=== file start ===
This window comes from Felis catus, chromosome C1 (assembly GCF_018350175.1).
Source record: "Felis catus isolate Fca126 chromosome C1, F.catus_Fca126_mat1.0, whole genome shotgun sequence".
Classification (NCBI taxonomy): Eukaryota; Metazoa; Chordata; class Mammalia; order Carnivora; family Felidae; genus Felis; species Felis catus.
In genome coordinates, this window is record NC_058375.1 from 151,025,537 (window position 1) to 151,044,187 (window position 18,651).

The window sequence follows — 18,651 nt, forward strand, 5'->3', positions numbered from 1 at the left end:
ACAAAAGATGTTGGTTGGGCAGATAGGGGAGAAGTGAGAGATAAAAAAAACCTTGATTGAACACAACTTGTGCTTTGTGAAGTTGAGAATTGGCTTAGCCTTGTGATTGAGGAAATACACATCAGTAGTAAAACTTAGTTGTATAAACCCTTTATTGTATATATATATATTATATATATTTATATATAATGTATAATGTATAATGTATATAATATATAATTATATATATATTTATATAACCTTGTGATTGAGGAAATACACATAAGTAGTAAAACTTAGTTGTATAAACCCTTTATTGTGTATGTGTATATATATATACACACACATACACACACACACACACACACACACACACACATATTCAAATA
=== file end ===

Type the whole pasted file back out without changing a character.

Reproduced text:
This window comes from Felis catus, chromosome C1 (assembly GCF_018350175.1).
Source record: "Felis catus isolate Fca126 chromosome C1, F.catus_Fca126_mat1.0, whole genome shotgun sequence".
Classification (NCBI taxonomy): Eukaryota; Metazoa; Chordata; class Mammalia; order Carnivora; family Felidae; genus Felis; species Felis catus.
In genome coordinates, this window is record NC_058375.1 from 151,025,537 (window position 1) to 151,044,187 (window position 18,651).

The window sequence follows — 18,651 nt, forward strand, 5'->3', positions numbered from 1 at the left end:
ACAAAAGATGTTGGTTGGGCAGATAGGGGAGAAGTGAGAGATAAAAAAAACCTTGATTGAACACAACTTGTGCTTTGTGAAGTTGAGAATTGGCTTAGCCTTGTGATTGAGGAAATACACATCAGTAGTAAAACTTAGTTGTATAAACCCTTTATTGTATATATATATATTATATATATTTATATATAATGTATAATGTATAATGTATATAATATATAATTATATATATATTTATATAACCTTGTGATTGAGGAAATACACATAAGTAGTAAAACTTAGTTGTATAAACCCTTTATTGTGTATGTGTATATATATATACACACACATACACACACACACACACACACACACACACACATATTCAAATA